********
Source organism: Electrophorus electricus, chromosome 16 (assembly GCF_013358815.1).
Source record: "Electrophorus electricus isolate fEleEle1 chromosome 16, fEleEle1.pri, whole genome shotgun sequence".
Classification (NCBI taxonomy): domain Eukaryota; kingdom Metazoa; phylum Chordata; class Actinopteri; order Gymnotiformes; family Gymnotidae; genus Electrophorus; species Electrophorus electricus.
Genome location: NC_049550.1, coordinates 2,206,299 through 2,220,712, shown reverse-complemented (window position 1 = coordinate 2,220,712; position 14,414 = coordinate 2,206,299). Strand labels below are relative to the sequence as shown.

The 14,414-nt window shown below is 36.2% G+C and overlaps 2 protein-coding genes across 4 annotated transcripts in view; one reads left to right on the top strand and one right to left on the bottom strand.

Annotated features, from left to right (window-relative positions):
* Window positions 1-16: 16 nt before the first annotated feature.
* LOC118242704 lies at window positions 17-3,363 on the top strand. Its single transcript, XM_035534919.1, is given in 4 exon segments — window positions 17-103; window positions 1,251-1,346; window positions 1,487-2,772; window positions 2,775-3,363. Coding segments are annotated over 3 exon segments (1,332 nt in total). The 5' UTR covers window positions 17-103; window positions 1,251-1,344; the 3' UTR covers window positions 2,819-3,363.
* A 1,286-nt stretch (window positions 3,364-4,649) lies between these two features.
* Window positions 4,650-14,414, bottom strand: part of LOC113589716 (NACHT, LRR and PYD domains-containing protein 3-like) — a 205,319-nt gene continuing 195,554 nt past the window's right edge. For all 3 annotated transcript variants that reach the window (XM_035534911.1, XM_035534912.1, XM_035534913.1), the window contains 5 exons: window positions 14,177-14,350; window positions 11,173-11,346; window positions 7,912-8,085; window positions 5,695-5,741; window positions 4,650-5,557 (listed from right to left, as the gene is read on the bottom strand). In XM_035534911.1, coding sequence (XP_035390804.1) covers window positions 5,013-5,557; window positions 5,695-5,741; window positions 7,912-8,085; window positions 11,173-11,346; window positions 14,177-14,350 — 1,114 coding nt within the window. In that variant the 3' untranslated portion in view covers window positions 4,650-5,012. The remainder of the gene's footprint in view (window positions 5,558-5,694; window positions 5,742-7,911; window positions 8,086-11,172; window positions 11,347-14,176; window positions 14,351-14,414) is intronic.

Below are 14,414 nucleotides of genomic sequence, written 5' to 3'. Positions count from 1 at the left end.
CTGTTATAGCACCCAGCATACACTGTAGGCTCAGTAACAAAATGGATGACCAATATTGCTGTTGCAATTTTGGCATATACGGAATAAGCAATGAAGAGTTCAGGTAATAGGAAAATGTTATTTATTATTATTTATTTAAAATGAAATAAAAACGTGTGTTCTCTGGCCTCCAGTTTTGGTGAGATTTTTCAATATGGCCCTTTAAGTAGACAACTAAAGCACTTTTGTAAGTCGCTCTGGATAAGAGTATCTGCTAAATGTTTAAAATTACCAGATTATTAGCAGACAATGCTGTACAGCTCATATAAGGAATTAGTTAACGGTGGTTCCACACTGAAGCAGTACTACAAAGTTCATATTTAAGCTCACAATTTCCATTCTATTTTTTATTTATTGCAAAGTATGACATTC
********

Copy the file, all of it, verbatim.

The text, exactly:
Source organism: Electrophorus electricus, chromosome 16 (assembly GCF_013358815.1).
Source record: "Electrophorus electricus isolate fEleEle1 chromosome 16, fEleEle1.pri, whole genome shotgun sequence".
Classification (NCBI taxonomy): domain Eukaryota; kingdom Metazoa; phylum Chordata; class Actinopteri; order Gymnotiformes; family Gymnotidae; genus Electrophorus; species Electrophorus electricus.
Genome location: NC_049550.1, coordinates 2,206,299 through 2,220,712, shown reverse-complemented (window position 1 = coordinate 2,220,712; position 14,414 = coordinate 2,206,299). Strand labels below are relative to the sequence as shown.

The 14,414-nt window shown below is 36.2% G+C and overlaps 2 protein-coding genes across 4 annotated transcripts in view; one reads left to right on the top strand and one right to left on the bottom strand.

Annotated features, from left to right (window-relative positions):
* Window positions 1-16: 16 nt before the first annotated feature.
* LOC118242704 lies at window positions 17-3,363 on the top strand. Its single transcript, XM_035534919.1, is given in 4 exon segments — window positions 17-103; window positions 1,251-1,346; window positions 1,487-2,772; window positions 2,775-3,363. Coding segments are annotated over 3 exon segments (1,332 nt in total). The 5' UTR covers window positions 17-103; window positions 1,251-1,344; the 3' UTR covers window positions 2,819-3,363.
* A 1,286-nt stretch (window positions 3,364-4,649) lies between these two features.
* Window positions 4,650-14,414, bottom strand: part of LOC113589716 (NACHT, LRR and PYD domains-containing protein 3-like) — a 205,319-nt gene continuing 195,554 nt past the window's right edge. For all 3 annotated transcript variants that reach the window (XM_035534911.1, XM_035534912.1, XM_035534913.1), the window contains 5 exons: window positions 14,177-14,350; window positions 11,173-11,346; window positions 7,912-8,085; window positions 5,695-5,741; window positions 4,650-5,557 (listed from right to left, as the gene is read on the bottom strand). In XM_035534911.1, coding sequence (XP_035390804.1) covers window positions 5,013-5,557; window positions 5,695-5,741; window positions 7,912-8,085; window positions 11,173-11,346; window positions 14,177-14,350 — 1,114 coding nt within the window. In that variant the 3' untranslated portion in view covers window positions 4,650-5,012. The remainder of the gene's footprint in view (window positions 5,558-5,694; window positions 5,742-7,911; window positions 8,086-11,172; window positions 11,347-14,176; window positions 14,351-14,414) is intronic.

Below are 14,414 nucleotides of genomic sequence, written 5' to 3'. Positions count from 1 at the left end.
CTGTTATAGCACCCAGCATACACTGTAGGCTCAGTAACAAAATGGATGACCAATATTGCTGTTGCAATTTTGGCATATACGGAATAAGCAATGAAGAGTTCAGGTAATAGGAAAATGTTATTTATTATTATTTATTTAAAATGAAATAAAAACGTGTGTTCTCTGGCCTCCAGTTTTGGTGAGATTTTTCAATATGGCCCTTTAAGTAGACAACTAAAGCACTTTTGTAAGTCGCTCTGGATAAGAGTATCTGCTAAATGTTTAAAATTACCAGATTATTAGCAGACAATGCTGTACAGCTCATATAAGGAATTAGTTAACGGTGGTTCCACACTGAAGCAGTACTACAAAGTTCATATTTAAGCTCACAATTTCCATTCTATTTTTTATTTATTGCAAAGTATGACATTC